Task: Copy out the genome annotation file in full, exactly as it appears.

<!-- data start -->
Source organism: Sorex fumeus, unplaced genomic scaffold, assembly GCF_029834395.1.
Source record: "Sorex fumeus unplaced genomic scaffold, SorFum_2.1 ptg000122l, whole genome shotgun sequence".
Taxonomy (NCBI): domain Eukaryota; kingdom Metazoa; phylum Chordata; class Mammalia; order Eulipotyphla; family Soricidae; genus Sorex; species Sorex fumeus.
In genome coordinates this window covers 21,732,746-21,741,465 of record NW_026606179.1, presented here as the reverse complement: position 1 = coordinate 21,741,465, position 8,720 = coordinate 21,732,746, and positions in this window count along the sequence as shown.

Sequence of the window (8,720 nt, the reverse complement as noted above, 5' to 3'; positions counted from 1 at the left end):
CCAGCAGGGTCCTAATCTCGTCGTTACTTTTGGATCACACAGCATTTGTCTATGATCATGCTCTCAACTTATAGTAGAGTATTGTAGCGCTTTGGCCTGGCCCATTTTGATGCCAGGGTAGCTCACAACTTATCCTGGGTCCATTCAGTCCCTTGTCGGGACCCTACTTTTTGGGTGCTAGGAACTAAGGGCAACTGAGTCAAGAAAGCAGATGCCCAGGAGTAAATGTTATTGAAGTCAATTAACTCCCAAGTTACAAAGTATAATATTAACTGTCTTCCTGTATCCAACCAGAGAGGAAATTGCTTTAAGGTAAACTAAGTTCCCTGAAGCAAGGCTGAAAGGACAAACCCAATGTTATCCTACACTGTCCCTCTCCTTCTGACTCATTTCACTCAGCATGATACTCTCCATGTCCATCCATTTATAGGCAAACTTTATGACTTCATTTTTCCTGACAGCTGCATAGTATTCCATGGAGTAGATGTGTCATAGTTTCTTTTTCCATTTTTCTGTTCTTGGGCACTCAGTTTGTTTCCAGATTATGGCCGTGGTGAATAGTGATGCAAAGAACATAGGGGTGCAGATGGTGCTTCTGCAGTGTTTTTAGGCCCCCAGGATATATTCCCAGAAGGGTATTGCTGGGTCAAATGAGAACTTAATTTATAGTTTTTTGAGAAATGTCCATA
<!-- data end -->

Source organism: Sorex fumeus, unplaced genomic scaffold, assembly GCF_029834395.1.
Source record: "Sorex fumeus unplaced genomic scaffold, SorFum_2.1 ptg000122l, whole genome shotgun sequence".
Taxonomy (NCBI): domain Eukaryota; kingdom Metazoa; phylum Chordata; class Mammalia; order Eulipotyphla; family Soricidae; genus Sorex; species Sorex fumeus.
In genome coordinates this window covers 21,732,746-21,741,465 of record NW_026606179.1, presented here as the reverse complement: position 1 = coordinate 21,741,465, position 8,720 = coordinate 21,732,746, and positions in this window count along the sequence as shown.

Sequence of the window (8,720 nt, the reverse complement as noted above, 5' to 3'; positions counted from 1 at the left end):
CCAGCAGGGTCCTAATCTCGTCGTTACTTTTGGATCACACAGCATTTGTCTATGATCATGCTCTCAACTTATAGTAGAGTATTGTAGCGCTTTGGCCTGGCCCATTTTGATGCCAGGGTAGCTCACAACTTATCCTGGGTCCATTCAGTCCCTTGTCGGGACCCTACTTTTTGGGTGCTAGGAACTAAGGGCAACTGAGTCAAGAAAGCAGATGCCCAGGAGTAAATGTTATTGAAGTCAATTAACTCCCAAGTTACAAAGTATAATATTAACTGTCTTCCTGTATCCAACCAGAGAGGAAATTGCTTTAAGGTAAACTAAGTTCCCTGAAGCAAGGCTGAAAGGACAAACCCAATGTTATCCTACACTGTCCCTCTCCTTCTGACTCATTTCACTCAGCATGATACTCTCCATGTCCATCCATTTATAGGCAAACTTTATGACTTCATTTTTCCTGACAGCTGCATAGTATTCCATGGAGTAGATGTGTCATAGTTTCTTTTTCCATTTTTCTGTTCTTGGGCACTCAGTTTGTTTCCAGATTATGGCCGTGGTGAATAGTGATGCAAAGAACATAGGGGTGCAGATGGTGCTTCTGCAGTGTTTTTAGGCCCCCAGGATATATTCCCAGAAGGGTATTGCTGGGTCAAATGAGAACTTAATTTATAGTTTTTTGAGAAATGTCCATA